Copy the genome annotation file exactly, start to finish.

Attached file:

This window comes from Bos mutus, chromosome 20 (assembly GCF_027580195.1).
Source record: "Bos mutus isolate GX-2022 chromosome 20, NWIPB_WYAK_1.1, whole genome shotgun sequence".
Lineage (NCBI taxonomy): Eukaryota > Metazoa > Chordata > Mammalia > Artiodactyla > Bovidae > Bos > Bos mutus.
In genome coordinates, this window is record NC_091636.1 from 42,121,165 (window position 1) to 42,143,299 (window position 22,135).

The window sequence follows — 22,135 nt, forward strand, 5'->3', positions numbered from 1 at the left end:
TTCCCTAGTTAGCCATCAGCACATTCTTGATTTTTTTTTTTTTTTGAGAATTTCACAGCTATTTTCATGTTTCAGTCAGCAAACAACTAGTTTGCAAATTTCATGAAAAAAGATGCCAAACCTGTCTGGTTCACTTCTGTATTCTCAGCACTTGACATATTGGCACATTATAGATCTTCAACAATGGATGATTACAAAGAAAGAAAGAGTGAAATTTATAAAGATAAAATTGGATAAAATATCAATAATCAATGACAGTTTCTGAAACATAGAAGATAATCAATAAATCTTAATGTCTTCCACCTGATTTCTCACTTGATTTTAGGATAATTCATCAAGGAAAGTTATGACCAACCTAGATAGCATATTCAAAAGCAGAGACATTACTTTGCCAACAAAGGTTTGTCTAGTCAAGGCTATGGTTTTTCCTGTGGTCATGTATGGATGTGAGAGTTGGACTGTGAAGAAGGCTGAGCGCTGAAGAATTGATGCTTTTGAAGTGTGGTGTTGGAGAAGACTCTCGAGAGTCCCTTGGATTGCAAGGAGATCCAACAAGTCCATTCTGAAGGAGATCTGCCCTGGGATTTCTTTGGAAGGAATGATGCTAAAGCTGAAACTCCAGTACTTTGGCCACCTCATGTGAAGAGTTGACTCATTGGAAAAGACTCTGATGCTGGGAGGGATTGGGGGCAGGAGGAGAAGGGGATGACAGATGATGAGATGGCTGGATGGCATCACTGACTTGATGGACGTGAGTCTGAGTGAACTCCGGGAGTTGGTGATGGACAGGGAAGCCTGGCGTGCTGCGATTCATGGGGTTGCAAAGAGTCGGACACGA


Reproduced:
This window comes from Bos mutus, chromosome 20 (assembly GCF_027580195.1).
Source record: "Bos mutus isolate GX-2022 chromosome 20, NWIPB_WYAK_1.1, whole genome shotgun sequence".
Lineage (NCBI taxonomy): Eukaryota > Metazoa > Chordata > Mammalia > Artiodactyla > Bovidae > Bos > Bos mutus.
In genome coordinates, this window is record NC_091636.1 from 42,121,165 (window position 1) to 42,143,299 (window position 22,135).

The window sequence follows — 22,135 nt, forward strand, 5'->3', positions numbered from 1 at the left end:
TTCCCTAGTTAGCCATCAGCACATTCTTGATTTTTTTTTTTTTTTGAGAATTTCACAGCTATTTTCATGTTTCAGTCAGCAAACAACTAGTTTGCAAATTTCATGAAAAAAGATGCCAAACCTGTCTGGTTCACTTCTGTATTCTCAGCACTTGACATATTGGCACATTATAGATCTTCAACAATGGATGATTACAAAGAAAGAAAGAGTGAAATTTATAAAGATAAAATTGGATAAAATATCAATAATCAATGACAGTTTCTGAAACATAGAAGATAATCAATAAATCTTAATGTCTTCCACCTGATTTCTCACTTGATTTTAGGATAATTCATCAAGGAAAGTTATGACCAACCTAGATAGCATATTCAAAAGCAGAGACATTACTTTGCCAACAAAGGTTTGTCTAGTCAAGGCTATGGTTTTTCCTGTGGTCATGTATGGATGTGAGAGTTGGACTGTGAAGAAGGCTGAGCGCTGAAGAATTGATGCTTTTGAAGTGTGGTGTTGGAGAAGACTCTCGAGAGTCCCTTGGATTGCAAGGAGATCCAACAAGTCCATTCTGAAGGAGATCTGCCCTGGGATTTCTTTGGAAGGAATGATGCTAAAGCTGAAACTCCAGTACTTTGGCCACCTCATGTGAAGAGTTGACTCATTGGAAAAGACTCTGATGCTGGGAGGGATTGGGGGCAGGAGGAGAAGGGGATGACAGATGATGAGATGGCTGGATGGCATCACTGACTTGATGGACGTGAGTCTGAGTGAACTCCGGGAGTTGGTGATGGACAGGGAAGCCTGGCGTGCTGCGATTCATGGGGTTGCAAAGAGTCGGACACGA